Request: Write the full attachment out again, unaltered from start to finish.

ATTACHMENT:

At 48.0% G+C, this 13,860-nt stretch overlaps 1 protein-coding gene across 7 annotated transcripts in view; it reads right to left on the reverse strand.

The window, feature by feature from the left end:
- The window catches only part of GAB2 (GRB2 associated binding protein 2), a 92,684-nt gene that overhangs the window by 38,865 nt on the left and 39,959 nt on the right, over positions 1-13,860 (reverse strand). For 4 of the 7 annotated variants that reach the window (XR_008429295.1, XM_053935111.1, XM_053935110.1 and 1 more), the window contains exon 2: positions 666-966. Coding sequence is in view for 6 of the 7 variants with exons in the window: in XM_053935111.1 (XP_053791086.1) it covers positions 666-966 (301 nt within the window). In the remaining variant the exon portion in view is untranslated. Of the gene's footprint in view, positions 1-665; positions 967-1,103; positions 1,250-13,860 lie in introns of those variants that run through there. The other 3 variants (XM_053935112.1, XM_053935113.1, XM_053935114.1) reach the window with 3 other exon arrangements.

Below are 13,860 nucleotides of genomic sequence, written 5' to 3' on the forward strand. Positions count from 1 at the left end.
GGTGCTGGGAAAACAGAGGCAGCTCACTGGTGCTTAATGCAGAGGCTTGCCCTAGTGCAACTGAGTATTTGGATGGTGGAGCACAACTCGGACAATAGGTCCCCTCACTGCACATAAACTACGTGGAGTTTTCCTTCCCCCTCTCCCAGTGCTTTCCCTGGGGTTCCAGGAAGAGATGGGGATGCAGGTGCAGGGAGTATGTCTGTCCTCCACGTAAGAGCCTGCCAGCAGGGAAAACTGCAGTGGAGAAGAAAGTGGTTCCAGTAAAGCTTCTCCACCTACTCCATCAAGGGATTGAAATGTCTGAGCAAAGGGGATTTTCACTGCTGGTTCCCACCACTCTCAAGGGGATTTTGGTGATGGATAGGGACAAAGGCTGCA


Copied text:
At 48.0% G+C, this 13,860-nt stretch overlaps 1 protein-coding gene across 7 annotated transcripts in view; it reads right to left on the reverse strand.

The window, feature by feature from the left end:
- The window catches only part of GAB2 (GRB2 associated binding protein 2), a 92,684-nt gene that overhangs the window by 38,865 nt on the left and 39,959 nt on the right, over positions 1-13,860 (reverse strand). For 4 of the 7 annotated variants that reach the window (XR_008429295.1, XM_053935111.1, XM_053935110.1 and 1 more), the window contains exon 2: positions 666-966. Coding sequence is in view for 6 of the 7 variants with exons in the window: in XM_053935111.1 (XP_053791086.1) it covers positions 666-966 (301 nt within the window). In the remaining variant the exon portion in view is untranslated. Of the gene's footprint in view, positions 1-665; positions 967-1,103; positions 1,250-13,860 lie in introns of those variants that run through there. The other 3 variants (XM_053935112.1, XM_053935113.1, XM_053935114.1) reach the window with 3 other exon arrangements.

Below are 13,860 nucleotides of genomic sequence, written 5' to 3' on the forward strand. Positions count from 1 at the left end.
GGTGCTGGGAAAACAGAGGCAGCTCACTGGTGCTTAATGCAGAGGCTTGCCCTAGTGCAACTGAGTATTTGGATGGTGGAGCACAACTCGGACAATAGGTCCCCTCACTGCACATAAACTACGTGGAGTTTTCCTTCCCCCTCTCCCAGTGCTTTCCCTGGGGTTCCAGGAAGAGATGGGGATGCAGGTGCAGGGAGTATGTCTGTCCTCCACGTAAGAGCCTGCCAGCAGGGAAAACTGCAGTGGAGAAGAAAGTGGTTCCAGTAAAGCTTCTCCACCTACTCCATCAAGGGATTGAAATGTCTGAGCAAAGGGGATTTTCACTGCTGGTTCCCACCACTCTCAAGGGGATTTTGGTGATGGATAGGGACAAAGGCTGCA